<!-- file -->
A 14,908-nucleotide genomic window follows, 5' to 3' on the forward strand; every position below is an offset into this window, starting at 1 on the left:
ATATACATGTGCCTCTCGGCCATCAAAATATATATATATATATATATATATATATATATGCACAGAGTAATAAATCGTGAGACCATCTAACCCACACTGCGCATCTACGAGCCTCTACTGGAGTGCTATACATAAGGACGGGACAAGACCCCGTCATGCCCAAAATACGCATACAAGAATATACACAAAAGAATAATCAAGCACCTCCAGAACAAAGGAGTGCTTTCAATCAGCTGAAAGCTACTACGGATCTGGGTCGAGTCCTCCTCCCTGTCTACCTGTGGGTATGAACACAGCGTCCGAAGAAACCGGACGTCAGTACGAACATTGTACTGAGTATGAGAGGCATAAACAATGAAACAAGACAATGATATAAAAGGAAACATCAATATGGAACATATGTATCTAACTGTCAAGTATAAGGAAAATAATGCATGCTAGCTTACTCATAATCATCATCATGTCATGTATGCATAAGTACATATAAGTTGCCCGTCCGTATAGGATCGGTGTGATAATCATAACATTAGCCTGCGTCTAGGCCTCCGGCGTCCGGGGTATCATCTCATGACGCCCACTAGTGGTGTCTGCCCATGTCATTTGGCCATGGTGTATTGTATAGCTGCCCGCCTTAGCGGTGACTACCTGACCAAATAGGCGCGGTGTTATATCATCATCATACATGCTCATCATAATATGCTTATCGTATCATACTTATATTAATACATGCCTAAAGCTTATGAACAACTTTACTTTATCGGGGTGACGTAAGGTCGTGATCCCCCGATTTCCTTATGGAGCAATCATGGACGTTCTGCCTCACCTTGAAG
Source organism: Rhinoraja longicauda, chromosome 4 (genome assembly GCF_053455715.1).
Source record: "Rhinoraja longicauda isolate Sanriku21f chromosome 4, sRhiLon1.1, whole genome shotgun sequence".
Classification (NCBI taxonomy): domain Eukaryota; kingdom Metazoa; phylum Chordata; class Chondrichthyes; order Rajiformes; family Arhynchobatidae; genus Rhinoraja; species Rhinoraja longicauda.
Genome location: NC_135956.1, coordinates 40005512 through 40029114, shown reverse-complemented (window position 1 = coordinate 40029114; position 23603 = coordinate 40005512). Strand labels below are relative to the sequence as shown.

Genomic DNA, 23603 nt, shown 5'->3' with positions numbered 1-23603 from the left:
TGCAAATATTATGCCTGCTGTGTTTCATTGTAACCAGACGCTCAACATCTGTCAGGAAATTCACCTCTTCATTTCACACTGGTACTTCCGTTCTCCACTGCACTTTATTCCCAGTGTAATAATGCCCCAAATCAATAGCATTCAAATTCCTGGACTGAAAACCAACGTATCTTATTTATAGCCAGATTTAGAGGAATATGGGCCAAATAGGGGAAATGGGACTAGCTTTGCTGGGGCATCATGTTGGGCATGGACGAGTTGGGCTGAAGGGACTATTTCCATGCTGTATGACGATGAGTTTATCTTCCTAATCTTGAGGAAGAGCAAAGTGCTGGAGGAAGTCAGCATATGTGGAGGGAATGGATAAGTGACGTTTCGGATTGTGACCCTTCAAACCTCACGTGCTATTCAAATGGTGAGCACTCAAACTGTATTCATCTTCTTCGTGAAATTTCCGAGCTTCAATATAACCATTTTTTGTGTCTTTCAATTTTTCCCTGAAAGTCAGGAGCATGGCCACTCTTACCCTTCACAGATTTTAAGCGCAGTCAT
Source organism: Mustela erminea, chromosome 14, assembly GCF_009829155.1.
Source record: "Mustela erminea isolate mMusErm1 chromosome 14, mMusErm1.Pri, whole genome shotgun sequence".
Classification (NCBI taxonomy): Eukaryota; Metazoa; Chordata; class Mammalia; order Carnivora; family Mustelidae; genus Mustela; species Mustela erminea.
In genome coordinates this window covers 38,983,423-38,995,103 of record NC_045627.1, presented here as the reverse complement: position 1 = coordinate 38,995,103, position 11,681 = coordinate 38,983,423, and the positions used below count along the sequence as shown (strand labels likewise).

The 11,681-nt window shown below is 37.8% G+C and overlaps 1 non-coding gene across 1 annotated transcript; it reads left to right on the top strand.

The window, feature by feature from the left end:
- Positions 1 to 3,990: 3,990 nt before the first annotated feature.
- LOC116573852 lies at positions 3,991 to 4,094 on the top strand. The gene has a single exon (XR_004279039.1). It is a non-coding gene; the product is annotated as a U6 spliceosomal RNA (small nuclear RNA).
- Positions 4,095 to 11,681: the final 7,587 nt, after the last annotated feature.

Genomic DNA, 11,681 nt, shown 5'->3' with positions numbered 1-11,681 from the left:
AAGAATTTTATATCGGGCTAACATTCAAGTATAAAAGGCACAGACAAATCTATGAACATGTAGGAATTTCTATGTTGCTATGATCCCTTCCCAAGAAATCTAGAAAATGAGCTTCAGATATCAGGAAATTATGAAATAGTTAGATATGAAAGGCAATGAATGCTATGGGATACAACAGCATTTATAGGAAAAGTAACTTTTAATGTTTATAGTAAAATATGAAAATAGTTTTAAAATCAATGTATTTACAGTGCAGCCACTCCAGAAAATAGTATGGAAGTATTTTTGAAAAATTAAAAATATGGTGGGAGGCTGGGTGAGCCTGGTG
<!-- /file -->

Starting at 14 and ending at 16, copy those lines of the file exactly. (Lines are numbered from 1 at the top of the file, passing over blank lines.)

The window, feature by feature from the left end:
- Positions 1 to 3,990: 3,990 nt before the first annotated feature.
- LOC116573852 lies at positions 3,991 to 4,094 on the top strand. The gene has a single exon (XR_004279039.1). It is a non-coding gene; the product is annotated as a U6 spliceosomal RNA (small nuclear RNA).